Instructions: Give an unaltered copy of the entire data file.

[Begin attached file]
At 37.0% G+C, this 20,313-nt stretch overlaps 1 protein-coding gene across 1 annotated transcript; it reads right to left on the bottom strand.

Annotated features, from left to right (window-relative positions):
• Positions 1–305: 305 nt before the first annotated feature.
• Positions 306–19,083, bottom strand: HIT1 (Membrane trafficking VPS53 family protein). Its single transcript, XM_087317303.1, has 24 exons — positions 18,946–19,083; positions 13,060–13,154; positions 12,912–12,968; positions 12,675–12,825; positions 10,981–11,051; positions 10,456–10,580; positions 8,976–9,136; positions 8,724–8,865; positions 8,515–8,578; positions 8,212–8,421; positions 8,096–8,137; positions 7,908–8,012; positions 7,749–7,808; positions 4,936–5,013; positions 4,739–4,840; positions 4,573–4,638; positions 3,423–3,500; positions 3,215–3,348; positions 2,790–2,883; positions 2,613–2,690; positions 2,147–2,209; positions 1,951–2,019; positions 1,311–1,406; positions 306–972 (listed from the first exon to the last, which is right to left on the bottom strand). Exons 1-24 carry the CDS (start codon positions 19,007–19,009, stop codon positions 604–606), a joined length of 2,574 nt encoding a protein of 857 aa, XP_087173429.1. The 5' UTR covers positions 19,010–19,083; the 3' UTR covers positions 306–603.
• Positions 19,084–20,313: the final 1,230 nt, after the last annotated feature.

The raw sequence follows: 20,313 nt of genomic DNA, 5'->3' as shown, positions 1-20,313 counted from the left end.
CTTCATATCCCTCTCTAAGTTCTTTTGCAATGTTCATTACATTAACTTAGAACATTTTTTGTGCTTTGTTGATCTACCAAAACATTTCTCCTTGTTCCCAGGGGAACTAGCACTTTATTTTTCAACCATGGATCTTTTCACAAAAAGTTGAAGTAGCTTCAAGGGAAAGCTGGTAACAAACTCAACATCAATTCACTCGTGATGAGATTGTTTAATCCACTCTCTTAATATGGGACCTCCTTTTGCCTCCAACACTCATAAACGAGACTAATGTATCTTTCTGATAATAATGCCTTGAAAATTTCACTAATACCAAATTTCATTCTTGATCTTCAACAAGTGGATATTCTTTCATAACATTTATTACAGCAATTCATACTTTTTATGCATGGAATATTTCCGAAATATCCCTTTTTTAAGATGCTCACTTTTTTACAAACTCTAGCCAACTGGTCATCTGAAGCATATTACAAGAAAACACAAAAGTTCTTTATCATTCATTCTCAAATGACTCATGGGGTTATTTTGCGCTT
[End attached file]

At 37.0% G+C, this 20,313-nt stretch overlaps 1 protein-coding gene across 1 annotated transcript; it reads right to left on the bottom strand.

Annotated features, from left to right (window-relative positions):
• Positions 1–305: 305 nt before the first annotated feature.
• Positions 306–19,083, bottom strand: HIT1 (Membrane trafficking VPS53 family protein). Its single transcript, XM_087317303.1, has 24 exons — positions 18,946–19,083; positions 13,060–13,154; positions 12,912–12,968; positions 12,675–12,825; positions 10,981–11,051; positions 10,456–10,580; positions 8,976–9,136; positions 8,724–8,865; positions 8,515–8,578; positions 8,212–8,421; positions 8,096–8,137; positions 7,908–8,012; positions 7,749–7,808; positions 4,936–5,013; positions 4,739–4,840; positions 4,573–4,638; positions 3,423–3,500; positions 3,215–3,348; positions 2,790–2,883; positions 2,613–2,690; positions 2,147–2,209; positions 1,951–2,019; positions 1,311–1,406; positions 306–972 (listed from the first exon to the last, which is right to left on the bottom strand). Exons 1-24 carry the CDS (start codon positions 19,007–19,009, stop codon positions 604–606), a joined length of 2,574 nt encoding a protein of 857 aa, XP_087173429.1. The 5' UTR covers positions 19,010–19,083; the 3' UTR covers positions 306–603.
• Positions 19,084–20,313: the final 1,230 nt, after the last annotated feature.

The raw sequence follows: 20,313 nt of genomic DNA, 5'->3' as shown, positions 1-20,313 counted from the left end.
CTTCATATCCCTCTCTAAGTTCTTTTGCAATGTTCATTACATTAACTTAGAACATTTTTTGTGCTTTGTTGATCTACCAAAACATTTCTCCTTGTTCCCAGGGGAACTAGCACTTTATTTTTCAACCATGGATCTTTTCACAAAAAGTTGAAGTAGCTTCAAGGGAAAGCTGGTAACAAACTCAACATCAATTCACTCGTGATGAGATTGTTTAATCCACTCTCTTAATATGGGACCTCCTTTTGCCTCCAACACTCATAAACGAGACTAATGTATCTTTCTGATAATAATGCCTTGAAAATTTCACTAATACCAAATTTCATTCTTGATCTTCAACAAGTGGATATTCTTTCATAACATTTATTACAGCAATTCATACTTTTTATGCATGGAATATTTCCGAAATATCCCTTTTTTAAGATGCTCACTTTTTTACAAACTCTAGCCAACTGGTCATCTGAAGCATATTACAAGAAAACACAAAAGTTCTTTATCATTCATTCTCAAATGACTCATGGGGTTATTTTGCGCTT